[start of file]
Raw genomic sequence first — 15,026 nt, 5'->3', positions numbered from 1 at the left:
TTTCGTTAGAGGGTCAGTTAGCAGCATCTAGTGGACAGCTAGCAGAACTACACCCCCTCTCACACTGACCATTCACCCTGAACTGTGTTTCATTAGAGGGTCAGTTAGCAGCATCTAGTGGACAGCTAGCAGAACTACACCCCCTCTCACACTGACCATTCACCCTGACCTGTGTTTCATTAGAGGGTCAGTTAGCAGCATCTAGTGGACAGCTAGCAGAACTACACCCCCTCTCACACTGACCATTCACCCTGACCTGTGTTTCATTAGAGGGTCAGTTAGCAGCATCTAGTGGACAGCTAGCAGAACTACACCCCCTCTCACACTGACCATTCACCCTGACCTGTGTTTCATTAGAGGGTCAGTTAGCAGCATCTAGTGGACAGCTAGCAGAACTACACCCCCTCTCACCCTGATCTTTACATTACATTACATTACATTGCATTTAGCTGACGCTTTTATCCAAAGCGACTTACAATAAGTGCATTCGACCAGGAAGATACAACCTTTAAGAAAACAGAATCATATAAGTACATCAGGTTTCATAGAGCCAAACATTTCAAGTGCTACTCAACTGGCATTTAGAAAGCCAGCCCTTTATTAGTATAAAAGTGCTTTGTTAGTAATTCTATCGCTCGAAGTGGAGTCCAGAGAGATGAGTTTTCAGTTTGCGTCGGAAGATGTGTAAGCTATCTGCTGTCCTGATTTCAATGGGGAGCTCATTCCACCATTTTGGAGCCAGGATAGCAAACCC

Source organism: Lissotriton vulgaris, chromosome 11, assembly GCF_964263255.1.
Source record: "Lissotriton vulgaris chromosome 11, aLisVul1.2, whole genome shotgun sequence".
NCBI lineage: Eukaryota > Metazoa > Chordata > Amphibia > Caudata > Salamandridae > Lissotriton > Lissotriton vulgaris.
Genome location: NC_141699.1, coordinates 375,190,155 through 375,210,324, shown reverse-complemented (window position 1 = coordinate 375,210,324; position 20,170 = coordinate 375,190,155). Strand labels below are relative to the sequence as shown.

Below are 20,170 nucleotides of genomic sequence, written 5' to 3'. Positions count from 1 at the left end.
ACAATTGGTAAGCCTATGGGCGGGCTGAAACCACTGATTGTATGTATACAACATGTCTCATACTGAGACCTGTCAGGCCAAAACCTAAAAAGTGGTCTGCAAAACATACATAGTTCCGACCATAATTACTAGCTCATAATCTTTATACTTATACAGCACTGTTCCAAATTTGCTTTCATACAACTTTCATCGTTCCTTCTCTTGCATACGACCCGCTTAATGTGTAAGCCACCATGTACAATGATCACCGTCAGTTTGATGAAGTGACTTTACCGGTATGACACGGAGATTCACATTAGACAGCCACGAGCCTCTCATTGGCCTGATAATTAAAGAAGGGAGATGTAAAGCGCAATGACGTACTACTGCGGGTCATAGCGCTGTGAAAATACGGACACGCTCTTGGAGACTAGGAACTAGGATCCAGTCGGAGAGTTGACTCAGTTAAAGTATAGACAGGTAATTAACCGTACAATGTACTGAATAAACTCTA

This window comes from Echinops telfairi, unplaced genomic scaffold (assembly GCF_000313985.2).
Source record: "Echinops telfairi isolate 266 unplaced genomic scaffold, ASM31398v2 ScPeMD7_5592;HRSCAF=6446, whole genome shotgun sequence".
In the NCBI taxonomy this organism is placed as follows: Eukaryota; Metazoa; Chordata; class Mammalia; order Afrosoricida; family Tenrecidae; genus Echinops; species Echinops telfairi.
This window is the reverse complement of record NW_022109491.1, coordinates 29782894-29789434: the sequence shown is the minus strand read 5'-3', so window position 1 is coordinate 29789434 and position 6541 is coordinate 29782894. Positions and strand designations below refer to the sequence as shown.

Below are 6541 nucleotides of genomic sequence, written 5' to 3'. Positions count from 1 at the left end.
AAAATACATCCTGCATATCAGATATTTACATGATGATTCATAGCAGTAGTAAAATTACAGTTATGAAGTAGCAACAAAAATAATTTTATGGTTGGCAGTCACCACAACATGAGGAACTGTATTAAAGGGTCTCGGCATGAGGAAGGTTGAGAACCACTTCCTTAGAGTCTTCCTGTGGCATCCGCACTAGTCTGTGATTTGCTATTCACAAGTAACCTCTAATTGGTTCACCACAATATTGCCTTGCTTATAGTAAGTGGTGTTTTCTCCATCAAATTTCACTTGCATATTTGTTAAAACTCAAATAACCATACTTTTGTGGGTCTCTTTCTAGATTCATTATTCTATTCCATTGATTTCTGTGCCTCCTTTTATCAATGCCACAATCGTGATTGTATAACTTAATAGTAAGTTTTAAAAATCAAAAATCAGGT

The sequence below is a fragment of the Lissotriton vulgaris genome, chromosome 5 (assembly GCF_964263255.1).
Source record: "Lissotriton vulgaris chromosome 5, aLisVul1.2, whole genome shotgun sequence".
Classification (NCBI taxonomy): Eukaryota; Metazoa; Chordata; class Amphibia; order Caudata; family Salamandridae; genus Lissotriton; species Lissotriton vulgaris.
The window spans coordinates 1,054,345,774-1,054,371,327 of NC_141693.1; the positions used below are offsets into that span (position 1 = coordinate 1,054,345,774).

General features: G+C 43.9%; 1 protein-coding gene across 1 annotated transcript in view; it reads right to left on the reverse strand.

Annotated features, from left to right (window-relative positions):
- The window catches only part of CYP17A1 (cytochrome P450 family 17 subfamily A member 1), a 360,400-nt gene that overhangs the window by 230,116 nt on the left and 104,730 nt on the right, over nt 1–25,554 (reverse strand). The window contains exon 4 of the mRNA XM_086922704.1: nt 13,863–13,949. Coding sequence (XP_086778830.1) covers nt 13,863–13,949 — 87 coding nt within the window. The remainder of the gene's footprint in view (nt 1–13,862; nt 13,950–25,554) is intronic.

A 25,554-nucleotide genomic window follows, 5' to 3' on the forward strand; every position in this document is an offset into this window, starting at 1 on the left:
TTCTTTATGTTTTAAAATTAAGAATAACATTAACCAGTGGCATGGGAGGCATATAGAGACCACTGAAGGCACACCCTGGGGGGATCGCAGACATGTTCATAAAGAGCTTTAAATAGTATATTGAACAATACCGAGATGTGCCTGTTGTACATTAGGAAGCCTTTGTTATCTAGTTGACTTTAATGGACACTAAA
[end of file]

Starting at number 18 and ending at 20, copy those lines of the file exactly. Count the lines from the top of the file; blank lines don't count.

The window spans coordinates 1,054,345,774-1,054,371,327 of NC_141693.1; the positions used below are offsets into that span (position 1 = coordinate 1,054,345,774).

General features: G+C 43.9%; 1 protein-coding gene across 1 annotated transcript in view; it reads right to left on the reverse strand.

Annotated features, from left to right (window-relative positions):